Rising mortgage rates may be making things difficult for UK landlords, but the rental market still has much to offer, with 'refurbish to let' being one of the latest trends to emerge in the UK property market. Let's take a closer look.
The power of presentation
Unfurnished property can be so stark that their flaws stand out like a sore thumb; add some furniture, however, and suddenly the flaws fade into the background. The advantage of property with obvious flaws is that they can usually be bought at bargain prices. This is good news for landlords who want to invest in new property (in need to TLC) and who aren’t afraid to use a little elbow grease to whip it into shape.
More good news is that sometimes the makeover can be as simple as sanding surfaces and painting the walls. Voila, the place looks as good as new. More extensive repairs and refurbishments will start to rack up the costs but not only are they necessary, they also provide a range of fringe benefits. For example:
• Refurbishment makes the property more presentable, which will in turn make it easier to attract high quality tenants. Such tenants will be more likely to pay their rent on time and to remain in the property for a long period of time.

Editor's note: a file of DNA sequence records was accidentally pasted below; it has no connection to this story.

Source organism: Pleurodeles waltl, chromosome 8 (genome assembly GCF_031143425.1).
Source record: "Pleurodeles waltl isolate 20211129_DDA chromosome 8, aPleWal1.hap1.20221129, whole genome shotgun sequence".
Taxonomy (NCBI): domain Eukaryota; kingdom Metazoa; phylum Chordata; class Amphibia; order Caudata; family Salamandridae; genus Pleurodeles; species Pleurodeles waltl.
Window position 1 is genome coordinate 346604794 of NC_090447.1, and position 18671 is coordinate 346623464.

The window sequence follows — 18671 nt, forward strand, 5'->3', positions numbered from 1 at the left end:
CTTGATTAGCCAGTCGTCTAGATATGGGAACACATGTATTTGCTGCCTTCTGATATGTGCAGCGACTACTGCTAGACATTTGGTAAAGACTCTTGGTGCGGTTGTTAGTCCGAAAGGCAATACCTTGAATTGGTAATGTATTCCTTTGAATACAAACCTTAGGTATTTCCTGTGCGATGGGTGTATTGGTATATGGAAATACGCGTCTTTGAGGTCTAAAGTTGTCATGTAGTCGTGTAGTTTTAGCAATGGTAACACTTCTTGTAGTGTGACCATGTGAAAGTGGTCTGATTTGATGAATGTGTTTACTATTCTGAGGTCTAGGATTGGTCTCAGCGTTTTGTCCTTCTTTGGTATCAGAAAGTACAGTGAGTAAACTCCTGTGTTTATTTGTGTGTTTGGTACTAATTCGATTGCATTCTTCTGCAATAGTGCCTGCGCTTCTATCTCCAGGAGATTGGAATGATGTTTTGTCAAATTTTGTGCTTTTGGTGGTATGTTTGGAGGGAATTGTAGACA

• If the refurbishment job is done properly, with the assistance of professionals and without cutting corners, then it can save you significant repair and maintenance costs of in the long run.
• Last but not least, a refurbishment job makes a big difference to the value of the property, enough for landlords to rent it out at higher rates than the original purchasing price would have allowed.
A trend that has made refurbish-to-let particularly attractive is the popularity of HMOs (Houses in Multiple Occupation). To qualify as an HMO, a property must be let out to multiple tenants who are not members of the same household.
Seeing the value in rundown properties
There is one significant obstacle facing landlords who refurbish-to-let and that is acquiring the necessary funds. Understandably, banks are reluctant to provide loans on properties that verge on being uninhabitable.
However, some lenders have been offering specialist loans for landlords looking to carry out refurbishments. In such cases, the lender will provide a smaller loan for the landlord to purchase a property, and then increase the loan once refurbishment has been carried out (provided the landlord completes the refurbishments within the agreed time frame).
Hazel Clarke, a property investor who has profited from the refurbish-to-let approach, provides a good example of how this kind of finance can work well. In her latest project, the bank approved a short-term loan equal to 70% of the value of the property, and gave her 18 months in which to carry out the necessary changes. If successful, the loan would become a mortgage at 75% of the value of the newly refurbished property. It's clear from such cases that banks and lenders are recognising the value in improving rundown properties.
Featured image "Victorian Houses" via Natesh Ramasamy